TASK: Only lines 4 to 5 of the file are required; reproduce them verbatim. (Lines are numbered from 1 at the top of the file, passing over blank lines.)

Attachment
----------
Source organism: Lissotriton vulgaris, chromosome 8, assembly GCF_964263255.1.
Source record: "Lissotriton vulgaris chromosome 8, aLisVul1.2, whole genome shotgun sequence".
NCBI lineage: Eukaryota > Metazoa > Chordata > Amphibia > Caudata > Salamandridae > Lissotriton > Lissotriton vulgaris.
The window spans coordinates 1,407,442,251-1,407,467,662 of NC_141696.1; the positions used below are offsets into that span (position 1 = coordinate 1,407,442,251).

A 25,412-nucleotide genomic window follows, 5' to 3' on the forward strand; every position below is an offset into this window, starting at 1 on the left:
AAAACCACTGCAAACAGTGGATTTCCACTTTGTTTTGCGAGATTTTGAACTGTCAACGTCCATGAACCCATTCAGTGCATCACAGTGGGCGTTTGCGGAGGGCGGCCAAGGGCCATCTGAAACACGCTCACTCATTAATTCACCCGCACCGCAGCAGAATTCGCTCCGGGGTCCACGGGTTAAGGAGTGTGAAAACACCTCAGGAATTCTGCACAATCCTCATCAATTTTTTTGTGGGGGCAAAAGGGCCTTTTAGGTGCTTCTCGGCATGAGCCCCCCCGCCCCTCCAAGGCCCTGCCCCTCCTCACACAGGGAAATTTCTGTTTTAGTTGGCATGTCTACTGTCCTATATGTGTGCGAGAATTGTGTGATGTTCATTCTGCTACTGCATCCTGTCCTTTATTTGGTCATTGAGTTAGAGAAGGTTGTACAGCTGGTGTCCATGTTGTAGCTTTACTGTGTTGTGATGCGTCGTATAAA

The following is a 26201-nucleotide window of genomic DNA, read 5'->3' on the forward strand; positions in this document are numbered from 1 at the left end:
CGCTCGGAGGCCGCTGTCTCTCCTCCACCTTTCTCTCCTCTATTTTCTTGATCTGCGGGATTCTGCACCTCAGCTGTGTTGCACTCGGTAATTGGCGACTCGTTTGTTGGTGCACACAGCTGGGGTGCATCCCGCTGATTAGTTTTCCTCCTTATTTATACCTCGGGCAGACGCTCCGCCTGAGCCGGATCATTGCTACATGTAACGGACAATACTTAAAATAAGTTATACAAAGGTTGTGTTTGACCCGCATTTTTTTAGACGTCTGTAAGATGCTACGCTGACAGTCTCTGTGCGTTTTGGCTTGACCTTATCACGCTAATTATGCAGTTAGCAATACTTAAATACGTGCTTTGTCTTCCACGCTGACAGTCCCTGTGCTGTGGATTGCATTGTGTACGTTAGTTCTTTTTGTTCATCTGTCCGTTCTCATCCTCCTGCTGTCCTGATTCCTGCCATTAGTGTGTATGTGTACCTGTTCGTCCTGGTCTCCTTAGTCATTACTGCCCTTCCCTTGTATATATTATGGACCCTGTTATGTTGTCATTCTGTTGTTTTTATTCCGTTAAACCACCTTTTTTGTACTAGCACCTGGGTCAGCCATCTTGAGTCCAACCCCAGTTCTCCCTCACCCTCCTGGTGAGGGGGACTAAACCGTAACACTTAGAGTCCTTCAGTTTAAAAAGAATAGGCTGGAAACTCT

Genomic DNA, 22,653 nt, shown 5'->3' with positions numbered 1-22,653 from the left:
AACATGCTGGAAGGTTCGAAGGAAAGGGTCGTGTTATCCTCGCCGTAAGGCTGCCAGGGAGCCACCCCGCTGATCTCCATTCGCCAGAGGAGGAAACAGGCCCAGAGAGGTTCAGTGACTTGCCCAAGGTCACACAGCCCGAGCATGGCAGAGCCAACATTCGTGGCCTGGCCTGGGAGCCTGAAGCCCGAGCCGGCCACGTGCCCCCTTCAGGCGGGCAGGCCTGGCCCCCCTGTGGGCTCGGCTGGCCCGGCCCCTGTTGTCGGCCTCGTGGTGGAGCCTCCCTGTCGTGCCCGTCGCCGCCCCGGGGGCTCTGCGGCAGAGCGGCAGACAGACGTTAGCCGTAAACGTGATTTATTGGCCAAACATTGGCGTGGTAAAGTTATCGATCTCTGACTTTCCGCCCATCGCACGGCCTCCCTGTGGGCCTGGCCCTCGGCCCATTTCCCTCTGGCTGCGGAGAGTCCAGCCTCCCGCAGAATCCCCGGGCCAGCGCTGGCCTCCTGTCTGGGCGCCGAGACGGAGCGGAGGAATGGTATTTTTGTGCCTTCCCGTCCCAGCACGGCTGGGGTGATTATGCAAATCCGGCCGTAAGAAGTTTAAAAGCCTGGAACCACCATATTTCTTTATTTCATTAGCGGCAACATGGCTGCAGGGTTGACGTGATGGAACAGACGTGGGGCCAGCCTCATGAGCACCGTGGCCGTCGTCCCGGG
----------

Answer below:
The window spans coordinates 1,407,442,251-1,407,467,662 of NC_141696.1; the positions used below are offsets into that span (position 1 = coordinate 1,407,442,251).

A 25,412-nucleotide genomic window follows, 5' to 3' on the forward strand; every position below is an offset into this window, starting at 1 on the left: